She came today for a tiny, magical visit. A wisp of a thing who darted so fast that I could barely catch a glimpse of her. I could hear her more than I could see her. She filled the house with sunshine and the sounds made by little, rapidly-fluttering fairy wings.
The first thing she did was fly to the playroom
and dress herself in something very fairy-ish.
That is the first thing she always does.
I could hear her talking to another fairy.
Wings, sparkles, other fairies and quiet places to hide.
Oh. And fairy food.
That’s what they talked about.
Fairies love to cook.
What are you cooking, I asked ?
Just fairy things and they are a secret.
You can taste them when I am finished.
Fairies must have cloths for their tables, but her cloth was dirty.
She put it into the washer and in a minute it was clean.
Everything happens so magically fast in Fairyland.
She said I couldn’t watch her cook.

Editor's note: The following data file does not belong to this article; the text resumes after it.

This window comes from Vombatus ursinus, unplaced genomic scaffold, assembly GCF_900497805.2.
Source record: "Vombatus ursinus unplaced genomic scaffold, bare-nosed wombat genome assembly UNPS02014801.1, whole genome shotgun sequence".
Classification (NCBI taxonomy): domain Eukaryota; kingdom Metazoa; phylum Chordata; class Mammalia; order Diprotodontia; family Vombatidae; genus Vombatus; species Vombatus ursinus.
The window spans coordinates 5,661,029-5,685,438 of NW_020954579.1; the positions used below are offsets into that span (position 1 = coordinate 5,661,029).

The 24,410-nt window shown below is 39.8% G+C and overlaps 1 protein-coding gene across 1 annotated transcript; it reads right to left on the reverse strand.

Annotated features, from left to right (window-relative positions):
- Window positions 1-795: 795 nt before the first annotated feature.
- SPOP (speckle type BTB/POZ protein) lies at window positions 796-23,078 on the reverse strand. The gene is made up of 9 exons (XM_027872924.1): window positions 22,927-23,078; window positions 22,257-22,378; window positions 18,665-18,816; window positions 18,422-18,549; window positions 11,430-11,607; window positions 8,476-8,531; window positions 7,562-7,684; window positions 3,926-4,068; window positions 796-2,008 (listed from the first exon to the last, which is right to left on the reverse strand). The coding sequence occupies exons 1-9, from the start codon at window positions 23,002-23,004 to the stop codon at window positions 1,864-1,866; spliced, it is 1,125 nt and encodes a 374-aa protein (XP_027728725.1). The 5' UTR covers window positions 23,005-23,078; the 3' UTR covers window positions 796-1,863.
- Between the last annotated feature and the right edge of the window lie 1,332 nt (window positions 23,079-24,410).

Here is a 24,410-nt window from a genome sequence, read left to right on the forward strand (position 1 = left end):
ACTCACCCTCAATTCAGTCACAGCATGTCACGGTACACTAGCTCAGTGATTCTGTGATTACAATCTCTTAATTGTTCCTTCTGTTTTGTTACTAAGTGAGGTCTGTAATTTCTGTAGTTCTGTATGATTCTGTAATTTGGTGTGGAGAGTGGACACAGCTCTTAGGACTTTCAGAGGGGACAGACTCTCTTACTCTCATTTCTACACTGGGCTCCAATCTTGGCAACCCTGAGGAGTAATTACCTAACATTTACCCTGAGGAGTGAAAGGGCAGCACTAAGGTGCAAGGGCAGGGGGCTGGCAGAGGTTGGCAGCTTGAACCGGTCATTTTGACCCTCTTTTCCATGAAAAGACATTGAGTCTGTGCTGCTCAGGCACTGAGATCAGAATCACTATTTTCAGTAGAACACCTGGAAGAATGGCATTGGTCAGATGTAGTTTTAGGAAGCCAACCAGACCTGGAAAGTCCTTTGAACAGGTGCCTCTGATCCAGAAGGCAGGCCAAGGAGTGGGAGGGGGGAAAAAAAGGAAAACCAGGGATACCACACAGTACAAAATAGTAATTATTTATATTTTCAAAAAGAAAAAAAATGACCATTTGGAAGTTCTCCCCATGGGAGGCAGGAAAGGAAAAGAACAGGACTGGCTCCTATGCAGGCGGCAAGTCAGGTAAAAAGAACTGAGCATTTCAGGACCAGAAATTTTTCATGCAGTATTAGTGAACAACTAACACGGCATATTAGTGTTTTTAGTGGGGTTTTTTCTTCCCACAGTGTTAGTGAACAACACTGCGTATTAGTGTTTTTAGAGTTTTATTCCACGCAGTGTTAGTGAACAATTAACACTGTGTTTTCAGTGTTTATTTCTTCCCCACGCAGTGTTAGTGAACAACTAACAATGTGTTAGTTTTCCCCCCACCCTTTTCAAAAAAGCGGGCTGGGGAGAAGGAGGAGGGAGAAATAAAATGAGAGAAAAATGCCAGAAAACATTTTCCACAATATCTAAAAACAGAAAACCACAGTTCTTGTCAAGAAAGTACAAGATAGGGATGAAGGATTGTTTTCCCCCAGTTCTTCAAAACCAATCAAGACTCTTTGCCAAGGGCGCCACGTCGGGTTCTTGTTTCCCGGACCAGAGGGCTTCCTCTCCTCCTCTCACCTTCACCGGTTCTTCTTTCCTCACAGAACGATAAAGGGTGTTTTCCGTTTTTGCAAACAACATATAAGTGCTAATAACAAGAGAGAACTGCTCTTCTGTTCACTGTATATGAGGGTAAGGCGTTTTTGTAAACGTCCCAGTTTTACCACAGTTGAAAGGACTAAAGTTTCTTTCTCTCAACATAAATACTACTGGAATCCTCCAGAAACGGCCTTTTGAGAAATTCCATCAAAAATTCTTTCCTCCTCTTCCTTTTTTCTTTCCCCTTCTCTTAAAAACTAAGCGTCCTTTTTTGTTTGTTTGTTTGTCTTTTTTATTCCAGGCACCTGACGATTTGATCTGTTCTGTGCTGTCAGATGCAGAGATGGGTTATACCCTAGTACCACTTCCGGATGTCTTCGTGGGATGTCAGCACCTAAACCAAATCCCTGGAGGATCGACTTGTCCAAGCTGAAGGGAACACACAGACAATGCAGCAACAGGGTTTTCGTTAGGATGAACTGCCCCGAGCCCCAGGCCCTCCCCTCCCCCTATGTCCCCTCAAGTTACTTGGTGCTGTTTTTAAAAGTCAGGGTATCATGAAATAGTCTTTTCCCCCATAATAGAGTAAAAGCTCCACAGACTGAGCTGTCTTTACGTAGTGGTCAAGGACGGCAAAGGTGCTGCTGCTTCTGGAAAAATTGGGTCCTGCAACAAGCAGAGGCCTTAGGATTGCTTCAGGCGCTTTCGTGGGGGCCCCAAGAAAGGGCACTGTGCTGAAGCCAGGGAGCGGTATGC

Fairies don’t like to be watched.
They don’t? I didn’t know that.
They like to be safely hidden.
I turned away
but watched her in the mirror.
she started to play and sing.
This is what she sang:
The fairies have never a penny to spend, they haven’t a thing put by:
But theirs is the dower of bird and of flower and theirs are the earth and the sky.
And though you should live in a palace of gold or sleep in a dried-up ditch,
You could never be poor as the fairies are, and never as rich.
Since ever and ever the world began they have danced like a ribbon of flame.
They have sung their song through the centuries long, and yet it is never the same.
And though you be foolish or though you be wise, with hair of silver or gold,
You could never be young as the fairies are, and never as old.
(Poem by Rose Fyleman)
Inside the case were fairies galore,
which Maya had never seen before.
Neither had I
and I wondered why.
Visits from grandchildren are magical.